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CFNS Ad-hoc Workshop: Target fragmentation and diffraction physics with novel processes: Ultraperipheral, electron-ion, and hadron collisions

On-line meeting

On-line meeting

Abhay Deshpande (Stony Brook University) , Christian Weiss (Jefferson Lab) , Mark Strikman (Penn State University) , Marta Ruspa (Univ Piemonte Orientale & INFN, Torino) , Michael Murray (The University of Kansas (US))

Target fragmentation in deep-inelastic processes is emerging as a new field of study in hadronic and nuclear physics. Nucleon fragmentation in ep/γp/pp scattering provides new possibilities for measuring the spin/flavor decomposition of partonic structure and gives insight into multiparton correlations and hadronization dynamics (diquark fragmentation, quantum number transport). An important special case is diffractive scattering (rapidity gap events), where the nucleon remains intact or dissociates in a low-mass hadronic state. Nuclear fragmentation in eA/γA/pA scattering provides critical information on the nuclear configuration during the high-energy process (spectator tagging, centrality) and can be used to study nuclear final-state interactions and hadronization dynamics.

Target fragmentation measurements are performed in fixed-target (JLab, COMPASS, HERMES, earlier experiments) and collider experiments (HERA, RHIC, LHC, EIC) over a wide range of energy and momentum transfers, and with various hard processes probing the hadron (DIS, jets, heavy flavor production). In collider experiments the target fragments or diffractive protons/nuclei are detected with forward detectors integrated into the interaction region. The forward detection capabilities of the EIC offer excellent prospects for target fragmentation physics and have been explored and documented in the recent Yellow Report.

The workshop will review the physics opportunities in target fragmentation measurements in collider and fixed-target experiments. The goal is to formulate a coherent program combining the results of different experiments (energy range, type of probe) and define the context and objectives for target fragmentation measurements at EIC. The workshop will focus in particular on the following new directions:

  • Target fragmentation and diffraction with ultraperipheral pA/AA collisions (UPC). UPC at LHC reach the highest CM energies in electromagnetic scattering and induce hard processes identified by final states (dijets, heavy flavors). Target fragmentation can be measured with the present LHC forward and far-forward detectors. UPC and EIC are complementary (collision energy, photo vs. electroproduction) and could be combined to a comprehensive program of target fragmentation and diffraction
  • Nucleon fragmentation with variable energies and probes. Understanding of the dynamics of nucleon fragmentation in hard processes remains very limited. Existing data on leading proton/neutron production in DIS leave open many basic questions (e.g. baryon number transport). Progress could be made by: (i) Performing proton fragmentation studies with LHC data on leading proton/neutron production in pp collisions with hard processes, including correlations of the forward observables with the central event. The LHC pp data complement the HERA ep DIS data; their combination would broaden the basis for fragmentation studies. (ii) Exploring the energy dependence of nucleon fragmentation by combining DIS data from collider and fixed-target experiments, esp. the forthcoming JLab12 data. These studies could be performed in the next years and will sharpen the questions to be addressed in target fragmentation and diffraction measurements at the EIC.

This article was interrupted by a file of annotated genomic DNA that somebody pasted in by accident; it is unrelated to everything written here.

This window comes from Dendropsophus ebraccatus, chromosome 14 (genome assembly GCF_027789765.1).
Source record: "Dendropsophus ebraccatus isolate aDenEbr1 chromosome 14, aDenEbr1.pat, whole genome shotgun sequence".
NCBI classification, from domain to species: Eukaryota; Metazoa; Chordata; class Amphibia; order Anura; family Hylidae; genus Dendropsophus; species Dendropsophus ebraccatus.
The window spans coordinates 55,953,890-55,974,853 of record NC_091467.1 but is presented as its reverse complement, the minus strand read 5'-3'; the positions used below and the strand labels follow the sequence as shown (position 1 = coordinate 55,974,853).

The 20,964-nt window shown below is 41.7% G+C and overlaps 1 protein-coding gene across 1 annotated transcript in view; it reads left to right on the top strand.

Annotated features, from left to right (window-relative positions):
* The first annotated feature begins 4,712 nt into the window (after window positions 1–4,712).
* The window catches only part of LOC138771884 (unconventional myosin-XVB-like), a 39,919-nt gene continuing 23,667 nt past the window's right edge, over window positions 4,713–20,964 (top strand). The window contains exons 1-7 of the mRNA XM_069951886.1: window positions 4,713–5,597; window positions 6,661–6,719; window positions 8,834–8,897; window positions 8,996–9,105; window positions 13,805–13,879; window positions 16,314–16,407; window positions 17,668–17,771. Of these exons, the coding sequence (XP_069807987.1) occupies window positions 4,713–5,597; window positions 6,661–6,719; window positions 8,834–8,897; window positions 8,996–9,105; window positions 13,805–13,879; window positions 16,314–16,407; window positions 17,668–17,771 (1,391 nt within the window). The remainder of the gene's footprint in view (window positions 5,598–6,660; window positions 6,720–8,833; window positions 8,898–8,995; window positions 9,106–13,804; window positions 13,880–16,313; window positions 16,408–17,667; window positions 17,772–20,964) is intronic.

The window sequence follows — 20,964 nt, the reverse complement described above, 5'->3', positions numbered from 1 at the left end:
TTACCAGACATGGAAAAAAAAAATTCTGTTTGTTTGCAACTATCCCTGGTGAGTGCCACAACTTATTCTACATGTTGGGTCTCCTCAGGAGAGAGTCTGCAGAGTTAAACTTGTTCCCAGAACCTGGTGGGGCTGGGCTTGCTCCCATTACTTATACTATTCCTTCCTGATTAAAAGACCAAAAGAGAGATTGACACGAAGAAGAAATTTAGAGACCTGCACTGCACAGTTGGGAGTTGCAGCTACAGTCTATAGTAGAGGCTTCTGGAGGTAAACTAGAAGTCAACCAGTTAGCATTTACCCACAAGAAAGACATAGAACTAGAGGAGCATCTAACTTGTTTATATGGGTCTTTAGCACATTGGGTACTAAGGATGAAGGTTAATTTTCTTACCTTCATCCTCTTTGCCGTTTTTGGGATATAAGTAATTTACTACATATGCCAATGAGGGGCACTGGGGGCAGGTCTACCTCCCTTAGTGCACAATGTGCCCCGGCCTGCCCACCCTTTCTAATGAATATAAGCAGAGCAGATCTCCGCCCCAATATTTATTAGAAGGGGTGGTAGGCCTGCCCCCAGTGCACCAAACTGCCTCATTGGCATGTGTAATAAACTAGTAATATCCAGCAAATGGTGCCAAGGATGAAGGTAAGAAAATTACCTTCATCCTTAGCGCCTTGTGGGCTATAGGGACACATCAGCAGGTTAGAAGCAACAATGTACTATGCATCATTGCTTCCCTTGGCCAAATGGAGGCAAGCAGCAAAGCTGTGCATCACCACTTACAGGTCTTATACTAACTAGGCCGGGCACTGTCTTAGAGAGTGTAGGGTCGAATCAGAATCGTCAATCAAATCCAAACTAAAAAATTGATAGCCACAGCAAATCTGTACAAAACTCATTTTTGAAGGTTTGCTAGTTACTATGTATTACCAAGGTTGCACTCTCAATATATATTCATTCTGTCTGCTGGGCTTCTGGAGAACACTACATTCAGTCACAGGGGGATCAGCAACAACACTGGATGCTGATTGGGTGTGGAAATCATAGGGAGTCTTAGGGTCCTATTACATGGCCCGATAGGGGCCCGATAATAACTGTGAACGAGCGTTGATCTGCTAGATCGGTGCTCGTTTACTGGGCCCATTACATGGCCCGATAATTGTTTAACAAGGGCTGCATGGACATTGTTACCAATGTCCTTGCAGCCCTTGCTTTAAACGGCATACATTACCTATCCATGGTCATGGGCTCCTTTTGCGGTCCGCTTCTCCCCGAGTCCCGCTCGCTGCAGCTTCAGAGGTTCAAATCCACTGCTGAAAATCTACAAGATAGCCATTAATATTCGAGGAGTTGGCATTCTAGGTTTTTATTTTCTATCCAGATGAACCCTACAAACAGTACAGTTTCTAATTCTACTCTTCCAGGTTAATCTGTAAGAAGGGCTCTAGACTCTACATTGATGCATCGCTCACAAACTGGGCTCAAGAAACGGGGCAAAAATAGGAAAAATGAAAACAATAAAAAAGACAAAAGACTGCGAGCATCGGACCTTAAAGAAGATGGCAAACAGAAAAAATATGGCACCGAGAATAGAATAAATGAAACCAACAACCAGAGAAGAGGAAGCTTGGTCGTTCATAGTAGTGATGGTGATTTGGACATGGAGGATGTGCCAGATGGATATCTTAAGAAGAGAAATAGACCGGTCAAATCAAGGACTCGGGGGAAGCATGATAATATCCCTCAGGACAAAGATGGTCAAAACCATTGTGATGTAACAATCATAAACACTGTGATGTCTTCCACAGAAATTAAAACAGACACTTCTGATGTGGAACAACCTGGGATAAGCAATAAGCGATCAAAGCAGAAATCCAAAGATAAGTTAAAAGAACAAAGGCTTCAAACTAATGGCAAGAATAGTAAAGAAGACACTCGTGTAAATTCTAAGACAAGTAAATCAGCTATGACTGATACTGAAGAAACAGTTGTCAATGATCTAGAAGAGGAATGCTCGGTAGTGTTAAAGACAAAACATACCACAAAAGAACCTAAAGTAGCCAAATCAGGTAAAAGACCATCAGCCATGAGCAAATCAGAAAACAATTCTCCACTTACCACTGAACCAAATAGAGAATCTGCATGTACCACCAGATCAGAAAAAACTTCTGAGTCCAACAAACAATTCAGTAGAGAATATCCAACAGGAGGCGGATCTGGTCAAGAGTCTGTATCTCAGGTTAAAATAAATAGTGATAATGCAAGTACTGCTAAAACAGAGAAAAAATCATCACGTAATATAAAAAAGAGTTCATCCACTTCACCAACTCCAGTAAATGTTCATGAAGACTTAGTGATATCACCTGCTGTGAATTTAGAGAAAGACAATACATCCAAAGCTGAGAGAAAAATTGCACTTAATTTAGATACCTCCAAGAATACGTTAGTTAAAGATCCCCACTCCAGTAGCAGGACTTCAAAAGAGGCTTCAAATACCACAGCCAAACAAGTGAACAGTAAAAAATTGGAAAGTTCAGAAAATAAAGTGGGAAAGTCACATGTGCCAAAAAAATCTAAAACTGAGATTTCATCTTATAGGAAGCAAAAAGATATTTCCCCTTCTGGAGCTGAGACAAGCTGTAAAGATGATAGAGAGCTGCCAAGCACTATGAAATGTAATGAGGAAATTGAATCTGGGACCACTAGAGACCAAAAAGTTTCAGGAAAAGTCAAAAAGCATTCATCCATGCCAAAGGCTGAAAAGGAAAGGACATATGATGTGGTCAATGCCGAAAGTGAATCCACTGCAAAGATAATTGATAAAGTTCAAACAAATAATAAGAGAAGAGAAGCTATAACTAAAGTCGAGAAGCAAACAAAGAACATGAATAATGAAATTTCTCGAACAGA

• Nuclear breakup in high-energy processes. Measurements of nuclear breakup in DIS processes at EIC have many interesting physics applications such as spectator tagging with light ions (D, 3He),  centrality selection in eA/γA collisions with heavy ions, and the identification of coherent nuclear scattering through veto detection. These applications rely on models of the nuclear breakup describing the energy/momentum/particle injection by the DIS process and the subsequent evolution of the nuclear system. An important question is how these models could be tested and improved using data from other high-energy processes (UPC, pA) before the start of EIC operations.

The workshop brings together theoretical and experimental researchers in quantum chromodynamics and hadron structure, high-energy ep/γp/pp scattering, ultraperipheral pA/AA collisions, nuclear breakup, and detector development, for an in-depth discussion of these topics.

The workshop is conducted in on-line format. The sessions are scheduled for 09:00-16:00 ET to allow for simultaneous participation from European and US timezones. Extensive time is reserved for topical discussions.

The previous 2020 CFNS Workshop "Target fragmentation physics with EIC" reviewed target fragmentation physics from a general perspective and documented the interest in future EIC measurements. The new workshop here continues this effort and focuses on the specific new developments described above.

  • Abhay Deshpande
  • Alessia Bruni
  • Bjoern Schenke
  • Christian Weiss
  • Daniel Tapia Takaki
  • Mark Strikman
  • Marta Ruspa
  • Michael Murray
  • Spencer Klein
  • Ted Rogers
  • Vadim Guzey
  • Yang-Ting Chien
  • Zhoudunming Tu